Read More >>
Although not able to control getting cancer entirely, there are things you can do to reduce the risk. For instance, the first thing you can do to control whether you get colorectal cancer is to control your weight. Many studies have concluded that if you are obese, you have a higher risk of dying from this cancer.
The link between colorectal cancer and being overweight exists for both men and women. However, this link is statistically stronger for men. Gaining and maintaining a healthy weight can lower your risk of developing colon cancer. Sometimes this is difficult to do because when we get home from work we are too tired to think about doing something else besides watching TV.
Closely related to maintaining your weight and reducing the risk of colon cancer is not being physically active. Being physically active contributes to mental health and body health. How much physical exertion is necessary to reduce your odds of getting colon cancer? There is no set level of physical activity to reduce the risk, but regular vigorous to moderate physical activity can help lower the risk. A commitment to regular physical activity is the key, not necessarily the intensity of this physical activity.
Your diet (or lack thereof) is a key factor in colorectal cancer development. For instance, certain methods of cooking meat, i.e. grilling, frying, or boiling, can produce chemicals that could raise your risk of cancer. However, research is not clear about how much of an increase it may cause. The best advice is to follow healthy eating habits, including plenty of whole grains, vegetables, and fruits. It is also a good idea to avoid red meat, processed meat, and sugary drinks.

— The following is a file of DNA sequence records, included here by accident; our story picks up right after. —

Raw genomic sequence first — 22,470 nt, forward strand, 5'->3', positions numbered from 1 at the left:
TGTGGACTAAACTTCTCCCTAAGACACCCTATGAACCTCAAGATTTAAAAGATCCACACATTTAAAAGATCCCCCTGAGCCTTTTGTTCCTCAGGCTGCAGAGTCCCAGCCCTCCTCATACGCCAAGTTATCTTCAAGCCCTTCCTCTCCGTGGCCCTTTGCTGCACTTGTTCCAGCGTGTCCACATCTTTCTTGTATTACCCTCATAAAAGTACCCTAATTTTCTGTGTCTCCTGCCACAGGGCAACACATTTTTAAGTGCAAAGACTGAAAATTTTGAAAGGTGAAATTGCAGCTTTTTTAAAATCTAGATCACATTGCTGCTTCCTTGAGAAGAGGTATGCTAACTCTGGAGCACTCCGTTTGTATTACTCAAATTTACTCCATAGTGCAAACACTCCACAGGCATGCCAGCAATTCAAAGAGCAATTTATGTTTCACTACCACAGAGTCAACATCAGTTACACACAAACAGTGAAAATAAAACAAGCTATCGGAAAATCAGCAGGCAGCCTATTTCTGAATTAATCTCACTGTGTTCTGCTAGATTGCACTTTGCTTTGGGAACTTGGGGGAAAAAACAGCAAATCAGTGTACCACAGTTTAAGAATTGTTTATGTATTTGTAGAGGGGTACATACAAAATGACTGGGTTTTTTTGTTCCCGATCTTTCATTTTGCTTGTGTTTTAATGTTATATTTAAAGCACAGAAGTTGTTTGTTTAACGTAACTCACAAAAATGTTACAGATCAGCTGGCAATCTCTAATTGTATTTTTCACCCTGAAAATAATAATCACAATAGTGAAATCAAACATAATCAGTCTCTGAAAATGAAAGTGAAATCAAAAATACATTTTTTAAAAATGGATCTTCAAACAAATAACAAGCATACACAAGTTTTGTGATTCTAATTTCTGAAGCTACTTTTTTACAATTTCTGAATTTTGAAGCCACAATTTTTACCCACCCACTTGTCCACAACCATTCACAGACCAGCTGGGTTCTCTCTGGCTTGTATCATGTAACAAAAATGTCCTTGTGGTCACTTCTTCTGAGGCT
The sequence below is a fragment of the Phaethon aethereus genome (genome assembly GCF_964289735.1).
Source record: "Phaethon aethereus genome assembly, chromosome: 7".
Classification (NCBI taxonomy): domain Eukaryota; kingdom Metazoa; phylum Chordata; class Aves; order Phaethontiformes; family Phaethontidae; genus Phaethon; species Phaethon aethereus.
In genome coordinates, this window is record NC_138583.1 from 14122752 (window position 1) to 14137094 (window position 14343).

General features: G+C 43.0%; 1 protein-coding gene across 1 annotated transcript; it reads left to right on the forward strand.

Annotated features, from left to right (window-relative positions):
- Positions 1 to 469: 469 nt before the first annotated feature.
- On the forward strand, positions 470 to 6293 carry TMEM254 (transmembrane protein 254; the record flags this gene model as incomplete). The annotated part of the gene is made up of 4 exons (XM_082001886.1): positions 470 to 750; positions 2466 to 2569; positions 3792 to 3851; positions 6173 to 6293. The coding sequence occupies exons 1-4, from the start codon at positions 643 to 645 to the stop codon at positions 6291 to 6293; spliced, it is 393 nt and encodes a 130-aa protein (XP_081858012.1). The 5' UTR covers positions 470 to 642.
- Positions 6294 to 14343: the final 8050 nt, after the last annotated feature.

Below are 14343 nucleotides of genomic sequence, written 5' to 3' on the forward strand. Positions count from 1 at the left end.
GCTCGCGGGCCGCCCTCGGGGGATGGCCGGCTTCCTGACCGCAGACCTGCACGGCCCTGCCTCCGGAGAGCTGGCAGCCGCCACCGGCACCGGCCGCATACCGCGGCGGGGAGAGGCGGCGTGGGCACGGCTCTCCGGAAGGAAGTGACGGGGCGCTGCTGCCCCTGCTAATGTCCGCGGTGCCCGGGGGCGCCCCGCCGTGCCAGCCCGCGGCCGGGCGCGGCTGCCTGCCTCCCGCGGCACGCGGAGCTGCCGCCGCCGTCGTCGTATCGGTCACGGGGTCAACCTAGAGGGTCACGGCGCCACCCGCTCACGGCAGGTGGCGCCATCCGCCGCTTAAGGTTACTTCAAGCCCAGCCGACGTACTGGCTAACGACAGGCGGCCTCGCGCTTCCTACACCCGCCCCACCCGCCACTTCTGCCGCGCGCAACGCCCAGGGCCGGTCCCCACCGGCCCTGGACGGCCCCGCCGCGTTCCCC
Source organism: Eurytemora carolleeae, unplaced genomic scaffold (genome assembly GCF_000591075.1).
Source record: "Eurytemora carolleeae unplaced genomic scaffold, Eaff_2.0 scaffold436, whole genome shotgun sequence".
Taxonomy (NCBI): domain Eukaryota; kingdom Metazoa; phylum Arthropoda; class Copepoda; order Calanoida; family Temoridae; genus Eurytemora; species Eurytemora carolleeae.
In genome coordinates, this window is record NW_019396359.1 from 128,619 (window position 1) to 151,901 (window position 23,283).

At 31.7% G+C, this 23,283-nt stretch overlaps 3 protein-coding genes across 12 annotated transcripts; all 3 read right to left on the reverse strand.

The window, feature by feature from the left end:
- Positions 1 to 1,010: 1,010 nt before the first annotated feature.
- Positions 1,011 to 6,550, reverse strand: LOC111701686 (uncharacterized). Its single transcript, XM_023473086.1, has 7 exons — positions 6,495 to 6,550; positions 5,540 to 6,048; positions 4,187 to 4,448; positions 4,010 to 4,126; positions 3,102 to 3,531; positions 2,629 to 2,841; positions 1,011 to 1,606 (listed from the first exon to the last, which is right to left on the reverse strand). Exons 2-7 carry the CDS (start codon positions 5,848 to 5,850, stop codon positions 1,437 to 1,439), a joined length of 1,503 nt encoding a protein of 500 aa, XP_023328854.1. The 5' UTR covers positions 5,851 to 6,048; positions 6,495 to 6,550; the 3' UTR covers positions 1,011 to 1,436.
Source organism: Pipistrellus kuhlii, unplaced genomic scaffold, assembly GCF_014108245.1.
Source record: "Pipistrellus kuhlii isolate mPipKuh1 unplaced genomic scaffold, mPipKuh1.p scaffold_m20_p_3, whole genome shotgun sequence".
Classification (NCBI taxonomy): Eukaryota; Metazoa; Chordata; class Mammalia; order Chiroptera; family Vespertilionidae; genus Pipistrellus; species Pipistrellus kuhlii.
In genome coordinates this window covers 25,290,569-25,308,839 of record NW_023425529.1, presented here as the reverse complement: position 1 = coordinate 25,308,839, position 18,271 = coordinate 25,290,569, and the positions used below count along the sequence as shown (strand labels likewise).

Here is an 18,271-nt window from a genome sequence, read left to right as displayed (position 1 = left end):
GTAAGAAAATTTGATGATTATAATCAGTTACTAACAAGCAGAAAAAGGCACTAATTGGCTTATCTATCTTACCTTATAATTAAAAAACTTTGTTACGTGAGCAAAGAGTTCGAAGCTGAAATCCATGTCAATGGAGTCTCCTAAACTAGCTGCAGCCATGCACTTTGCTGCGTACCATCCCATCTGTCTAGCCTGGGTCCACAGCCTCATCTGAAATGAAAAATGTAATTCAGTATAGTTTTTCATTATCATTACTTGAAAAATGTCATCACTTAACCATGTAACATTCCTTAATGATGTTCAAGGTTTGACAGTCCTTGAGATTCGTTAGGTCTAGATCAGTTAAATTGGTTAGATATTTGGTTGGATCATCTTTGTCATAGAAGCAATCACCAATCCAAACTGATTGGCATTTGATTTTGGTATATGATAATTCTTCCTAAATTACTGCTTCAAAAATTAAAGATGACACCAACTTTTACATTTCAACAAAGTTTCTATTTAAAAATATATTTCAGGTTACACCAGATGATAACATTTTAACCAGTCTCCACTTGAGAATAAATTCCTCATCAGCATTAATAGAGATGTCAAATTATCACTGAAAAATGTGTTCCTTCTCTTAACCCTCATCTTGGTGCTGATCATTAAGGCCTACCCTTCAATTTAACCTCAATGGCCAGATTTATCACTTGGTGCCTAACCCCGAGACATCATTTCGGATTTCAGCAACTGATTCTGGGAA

Another controllable habit is smoking. While most people realize that smoking is a prominent cause of lung cancer, many people may not realize that smoking is linked to other cancers. The smoking risk of cancer drops dramatically when you stop and is a lot lower if you never start. In addition, smoking not only causes cancer, but it has an adverse effect on other organs of the body. These organs include the heart, blood vessels, eyes, skin, mouth, bones, and others.
Alcohol use is linked to colorectal cancer. While only heavy or moderate alcohol use has been linked, even light alcohol use poses some risk. The bottom line is that it is just best not to drink alcohol. If you must drink alcohol, men should have only two drinks per day, and women only one drink per day. This moderate use of alcohol can also have many other health benefits.
Along with all the risk factors you can control, there are some risk factors in your life that you cannot change. One of these is being older. They say experience comes with age, but so do a lot of other things, including a colon cancer risk. Adults that are younger have a risk of colon cancer, but this risk is much greater past the age of 50. Recently, however, colon cancer is becoming more prevalent among younger people (below age 50). The reason for this increase is unclear.